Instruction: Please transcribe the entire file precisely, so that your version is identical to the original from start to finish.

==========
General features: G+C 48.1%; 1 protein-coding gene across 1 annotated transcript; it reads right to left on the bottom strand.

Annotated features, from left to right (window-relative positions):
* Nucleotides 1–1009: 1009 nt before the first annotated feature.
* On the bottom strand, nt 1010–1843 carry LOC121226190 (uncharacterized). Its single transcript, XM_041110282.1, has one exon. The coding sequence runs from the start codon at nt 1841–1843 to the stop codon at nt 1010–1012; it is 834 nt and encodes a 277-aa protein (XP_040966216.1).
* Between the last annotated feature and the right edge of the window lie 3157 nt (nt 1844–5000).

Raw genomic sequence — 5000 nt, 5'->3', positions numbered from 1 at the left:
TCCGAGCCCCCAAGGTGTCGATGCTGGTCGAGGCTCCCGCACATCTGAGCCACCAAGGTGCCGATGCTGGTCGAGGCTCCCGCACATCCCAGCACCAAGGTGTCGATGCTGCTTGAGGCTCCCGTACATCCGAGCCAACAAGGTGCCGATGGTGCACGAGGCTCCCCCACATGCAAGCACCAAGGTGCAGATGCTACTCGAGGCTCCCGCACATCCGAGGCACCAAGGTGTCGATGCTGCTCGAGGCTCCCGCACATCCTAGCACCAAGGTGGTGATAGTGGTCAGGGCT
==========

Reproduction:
General features: G+C 48.1%; 1 protein-coding gene across 1 annotated transcript; it reads right to left on the bottom strand.

Annotated features, from left to right (window-relative positions):
* Nucleotides 1–1009: 1009 nt before the first annotated feature.
* On the bottom strand, nt 1010–1843 carry LOC121226190 (uncharacterized). Its single transcript, XM_041110282.1, has one exon. The coding sequence runs from the start codon at nt 1841–1843 to the stop codon at nt 1010–1012; it is 834 nt and encodes a 277-aa protein (XP_040966216.1).
* Between the last annotated feature and the right edge of the window lie 3157 nt (nt 1844–5000).

Raw genomic sequence — 5000 nt, 5'->3', positions numbered from 1 at the left:
TCCGAGCCCCCAAGGTGTCGATGCTGGTCGAGGCTCCCGCACATCTGAGCCACCAAGGTGCCGATGCTGGTCGAGGCTCCCGCACATCCCAGCACCAAGGTGTCGATGCTGCTTGAGGCTCCCGTACATCCGAGCCAACAAGGTGCCGATGGTGCACGAGGCTCCCCCACATGCAAGCACCAAGGTGCAGATGCTACTCGAGGCTCCCGCACATCCGAGGCACCAAGGTGTCGATGCTGCTCGAGGCTCCCGCACATCCTAGCACCAAGGTGGTGATAGTGGTCAGGGCT